This procedure is also called “chin shortening surgery” or “reduction genioplasty;” the main goal is to correct the lantern long chin (“bailing bucket”-shaped chin) or forward protrusive chin. The facial contours of these patients in the side view often show not only a disproportional overdeveloped chin or combined depressed midfaces (maxillary hypoplasia) but also overdeveloped mandibles, making jawlines very steep and long (mandibular prognathism). Thus, the “upper depressed–lower protruded” condition results in a typical “crescent-shaped” or “curved knife-shaped” face; several patients with these conditions can also have teeth function problems such as malocclusion or misalignment. Accordingly, surgeons will have to clarify the requirements of patients during preoperative evaluation. If patients only want to improve their undesired face shape, chinbone segmental resection with posterior sliding surgery should be proper for correcting their problem by shortening and backward sliding of the chinbone; however, if patients also want to correct their malocclusion at the same time, they will have to consider extensive two-jaw surgery or prognathic surgery to simultaneously obtain the dual results of facial contour reconstruction and malocclusion correction.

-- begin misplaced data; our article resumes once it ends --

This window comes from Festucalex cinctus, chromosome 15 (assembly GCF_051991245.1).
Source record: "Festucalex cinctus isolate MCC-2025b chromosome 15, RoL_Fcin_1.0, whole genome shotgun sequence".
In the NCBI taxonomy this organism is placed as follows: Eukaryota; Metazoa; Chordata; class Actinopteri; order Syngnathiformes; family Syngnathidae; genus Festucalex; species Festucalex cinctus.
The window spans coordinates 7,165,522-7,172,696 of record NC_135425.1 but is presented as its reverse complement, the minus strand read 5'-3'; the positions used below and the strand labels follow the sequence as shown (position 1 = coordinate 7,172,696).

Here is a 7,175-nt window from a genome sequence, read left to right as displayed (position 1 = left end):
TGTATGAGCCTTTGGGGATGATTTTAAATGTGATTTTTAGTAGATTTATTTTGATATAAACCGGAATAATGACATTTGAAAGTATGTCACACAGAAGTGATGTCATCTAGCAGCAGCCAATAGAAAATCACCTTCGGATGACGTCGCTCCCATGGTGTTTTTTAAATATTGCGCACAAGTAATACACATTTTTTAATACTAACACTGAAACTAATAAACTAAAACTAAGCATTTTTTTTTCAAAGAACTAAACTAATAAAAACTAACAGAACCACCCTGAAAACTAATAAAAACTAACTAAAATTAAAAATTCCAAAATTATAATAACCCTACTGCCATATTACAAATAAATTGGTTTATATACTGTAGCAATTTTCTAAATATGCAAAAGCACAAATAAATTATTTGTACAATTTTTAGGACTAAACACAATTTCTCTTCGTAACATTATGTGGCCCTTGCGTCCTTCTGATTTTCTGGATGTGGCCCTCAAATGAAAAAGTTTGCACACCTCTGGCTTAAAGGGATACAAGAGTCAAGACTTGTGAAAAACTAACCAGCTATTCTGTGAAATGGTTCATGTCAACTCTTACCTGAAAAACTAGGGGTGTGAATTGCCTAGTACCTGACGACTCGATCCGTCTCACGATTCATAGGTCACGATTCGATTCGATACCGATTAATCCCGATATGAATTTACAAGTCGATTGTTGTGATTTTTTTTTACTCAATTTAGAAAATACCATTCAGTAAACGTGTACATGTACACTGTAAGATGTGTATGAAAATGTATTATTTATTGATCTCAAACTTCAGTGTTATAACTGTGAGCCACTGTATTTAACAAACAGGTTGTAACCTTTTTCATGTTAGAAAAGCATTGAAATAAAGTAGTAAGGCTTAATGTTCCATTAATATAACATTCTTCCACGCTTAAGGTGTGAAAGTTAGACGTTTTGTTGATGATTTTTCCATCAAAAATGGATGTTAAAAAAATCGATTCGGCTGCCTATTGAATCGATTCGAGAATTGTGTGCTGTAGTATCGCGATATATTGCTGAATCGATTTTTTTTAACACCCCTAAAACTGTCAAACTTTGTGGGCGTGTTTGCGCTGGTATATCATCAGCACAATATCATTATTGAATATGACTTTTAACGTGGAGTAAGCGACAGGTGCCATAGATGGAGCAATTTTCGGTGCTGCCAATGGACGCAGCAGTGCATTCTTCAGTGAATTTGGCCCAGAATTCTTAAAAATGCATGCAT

The procedure is very similar to that of chinbone anterior sliding osteotomy and necessitates the same incision in the lower gum. However, in patients undergoing correction for the bailing bucket-shaped chins, the chin bones are mostly obviously overdeveloped. Thus, Dr. Chuang will have to transversely cut through the chinbone right under the mental nerve and remove a segment of it (segmental resection). The thickness of the removed bone will vary depending on the individual situation, and the average reducible distance is approximately 0.8–1 cm. After removing the bone, Dr. Chuang will push the distal section upward or backward and fix it on the main body with steel wires, bone screws, or plates; finally, he will finish the entire procedure after confirming that the central part of the chin is in the correct position. This procedure can reduce the length of the chin in the front view and retract and shorten the jawline in the side view. If necessary, Dr. Chuang will flexibly combine this surgery with either mandible reduction or V-line chin reduction to not only reduce the protrusive or elongated chin but also achieve the perfect small and pointed contour for the lower face. For patients with a congenital depressed midface (maxillary hypoplasia), Dr. Chuang will simultaneously perform paranasal or submalar triangle implants to balance the facial ratio between the midface and chin; thus, the facial deficiencies such as “curved knife face” or “horse face” can be effectively improved in these combined procedures.